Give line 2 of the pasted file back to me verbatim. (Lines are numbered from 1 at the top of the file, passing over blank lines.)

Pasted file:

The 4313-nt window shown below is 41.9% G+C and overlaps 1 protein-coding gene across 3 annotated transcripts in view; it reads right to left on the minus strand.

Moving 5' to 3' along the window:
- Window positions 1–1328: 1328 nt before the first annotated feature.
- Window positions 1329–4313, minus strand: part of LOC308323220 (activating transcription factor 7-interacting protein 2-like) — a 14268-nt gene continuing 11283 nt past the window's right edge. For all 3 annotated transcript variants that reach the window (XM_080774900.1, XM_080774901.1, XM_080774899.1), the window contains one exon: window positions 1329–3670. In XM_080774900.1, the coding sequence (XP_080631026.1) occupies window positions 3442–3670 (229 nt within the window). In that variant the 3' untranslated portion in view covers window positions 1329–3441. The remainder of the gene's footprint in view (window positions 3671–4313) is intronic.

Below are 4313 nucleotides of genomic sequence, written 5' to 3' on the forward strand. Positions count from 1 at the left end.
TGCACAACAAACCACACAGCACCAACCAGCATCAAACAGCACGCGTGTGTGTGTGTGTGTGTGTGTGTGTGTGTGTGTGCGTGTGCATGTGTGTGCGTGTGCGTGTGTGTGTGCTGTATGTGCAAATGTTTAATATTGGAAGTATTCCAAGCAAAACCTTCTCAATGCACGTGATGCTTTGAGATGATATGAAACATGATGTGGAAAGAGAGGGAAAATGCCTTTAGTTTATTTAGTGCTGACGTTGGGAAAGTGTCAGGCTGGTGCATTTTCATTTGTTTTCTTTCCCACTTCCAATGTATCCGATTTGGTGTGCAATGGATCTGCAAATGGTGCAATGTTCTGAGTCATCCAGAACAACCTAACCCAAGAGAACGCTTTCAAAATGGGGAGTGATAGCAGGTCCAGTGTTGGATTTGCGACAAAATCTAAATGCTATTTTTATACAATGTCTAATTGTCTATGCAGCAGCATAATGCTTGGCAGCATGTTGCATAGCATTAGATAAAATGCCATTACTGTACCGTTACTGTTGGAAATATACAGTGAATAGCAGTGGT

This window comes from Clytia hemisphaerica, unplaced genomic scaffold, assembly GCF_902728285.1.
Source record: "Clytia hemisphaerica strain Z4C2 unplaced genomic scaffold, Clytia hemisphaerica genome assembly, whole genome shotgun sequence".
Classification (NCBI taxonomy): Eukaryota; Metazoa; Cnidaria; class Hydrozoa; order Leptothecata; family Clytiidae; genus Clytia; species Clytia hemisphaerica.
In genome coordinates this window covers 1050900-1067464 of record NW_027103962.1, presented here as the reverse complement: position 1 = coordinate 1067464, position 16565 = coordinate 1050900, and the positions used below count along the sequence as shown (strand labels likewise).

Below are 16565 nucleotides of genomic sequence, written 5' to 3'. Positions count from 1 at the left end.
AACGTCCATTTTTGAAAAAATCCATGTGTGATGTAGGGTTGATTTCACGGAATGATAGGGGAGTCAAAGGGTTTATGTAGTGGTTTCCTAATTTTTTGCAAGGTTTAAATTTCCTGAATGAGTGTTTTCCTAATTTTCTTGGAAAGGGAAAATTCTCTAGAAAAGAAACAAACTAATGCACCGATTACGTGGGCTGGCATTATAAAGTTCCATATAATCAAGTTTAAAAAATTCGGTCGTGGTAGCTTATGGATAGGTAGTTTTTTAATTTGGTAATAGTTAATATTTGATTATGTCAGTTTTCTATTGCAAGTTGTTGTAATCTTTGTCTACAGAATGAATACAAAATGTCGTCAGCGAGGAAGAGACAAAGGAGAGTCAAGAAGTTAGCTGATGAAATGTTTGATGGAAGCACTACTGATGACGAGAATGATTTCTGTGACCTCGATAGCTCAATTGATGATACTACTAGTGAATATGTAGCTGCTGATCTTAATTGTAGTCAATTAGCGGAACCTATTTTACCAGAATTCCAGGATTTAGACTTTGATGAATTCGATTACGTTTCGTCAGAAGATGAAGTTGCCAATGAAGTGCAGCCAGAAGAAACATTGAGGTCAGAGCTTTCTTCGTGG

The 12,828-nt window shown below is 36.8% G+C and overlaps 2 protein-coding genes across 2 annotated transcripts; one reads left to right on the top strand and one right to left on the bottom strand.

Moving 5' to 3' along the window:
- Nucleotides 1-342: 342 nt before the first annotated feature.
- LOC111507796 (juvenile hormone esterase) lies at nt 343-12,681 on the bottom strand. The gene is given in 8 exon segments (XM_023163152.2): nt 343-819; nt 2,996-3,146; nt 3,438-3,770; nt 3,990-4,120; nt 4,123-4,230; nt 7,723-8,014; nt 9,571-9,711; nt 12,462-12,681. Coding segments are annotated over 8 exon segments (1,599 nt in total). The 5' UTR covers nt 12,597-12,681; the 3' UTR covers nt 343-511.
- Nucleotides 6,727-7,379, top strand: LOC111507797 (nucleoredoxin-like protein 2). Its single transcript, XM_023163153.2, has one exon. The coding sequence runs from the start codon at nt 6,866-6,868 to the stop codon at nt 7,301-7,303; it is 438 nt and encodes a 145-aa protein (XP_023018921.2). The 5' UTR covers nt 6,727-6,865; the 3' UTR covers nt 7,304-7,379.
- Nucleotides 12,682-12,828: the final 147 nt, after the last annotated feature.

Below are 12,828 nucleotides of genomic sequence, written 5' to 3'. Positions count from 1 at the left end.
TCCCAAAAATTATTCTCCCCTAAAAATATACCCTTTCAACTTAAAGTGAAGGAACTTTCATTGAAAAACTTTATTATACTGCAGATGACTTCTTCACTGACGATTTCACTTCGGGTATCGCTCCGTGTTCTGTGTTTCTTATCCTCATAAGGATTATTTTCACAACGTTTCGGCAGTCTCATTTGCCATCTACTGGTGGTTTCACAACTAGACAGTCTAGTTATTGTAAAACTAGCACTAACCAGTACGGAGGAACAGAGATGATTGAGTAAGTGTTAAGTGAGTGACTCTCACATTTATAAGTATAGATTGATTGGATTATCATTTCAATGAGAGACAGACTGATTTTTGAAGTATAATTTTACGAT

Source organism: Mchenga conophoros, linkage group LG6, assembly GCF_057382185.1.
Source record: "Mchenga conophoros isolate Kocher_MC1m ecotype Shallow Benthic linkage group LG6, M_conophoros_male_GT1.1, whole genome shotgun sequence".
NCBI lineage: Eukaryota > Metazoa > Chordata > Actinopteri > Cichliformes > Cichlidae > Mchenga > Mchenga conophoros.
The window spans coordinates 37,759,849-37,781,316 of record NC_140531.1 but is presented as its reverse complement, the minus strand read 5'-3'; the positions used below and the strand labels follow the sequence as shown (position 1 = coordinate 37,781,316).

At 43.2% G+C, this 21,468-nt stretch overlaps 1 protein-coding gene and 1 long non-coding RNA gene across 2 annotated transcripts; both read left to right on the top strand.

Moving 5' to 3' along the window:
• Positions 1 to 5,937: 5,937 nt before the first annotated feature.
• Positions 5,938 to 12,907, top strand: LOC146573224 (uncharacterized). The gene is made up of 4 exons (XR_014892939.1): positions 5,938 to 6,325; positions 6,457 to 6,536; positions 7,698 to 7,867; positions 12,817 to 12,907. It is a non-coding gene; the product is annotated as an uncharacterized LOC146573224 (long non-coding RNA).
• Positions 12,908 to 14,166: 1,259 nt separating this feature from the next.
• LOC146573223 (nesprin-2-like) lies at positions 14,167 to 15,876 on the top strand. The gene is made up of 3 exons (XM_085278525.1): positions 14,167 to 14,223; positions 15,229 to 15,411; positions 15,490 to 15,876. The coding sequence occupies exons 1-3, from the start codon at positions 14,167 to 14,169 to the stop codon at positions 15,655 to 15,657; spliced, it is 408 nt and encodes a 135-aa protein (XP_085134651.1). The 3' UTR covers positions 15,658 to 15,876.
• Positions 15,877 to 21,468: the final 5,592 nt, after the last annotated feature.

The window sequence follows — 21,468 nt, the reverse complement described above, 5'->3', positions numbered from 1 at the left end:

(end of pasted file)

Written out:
Moving 5' to 3' along the window: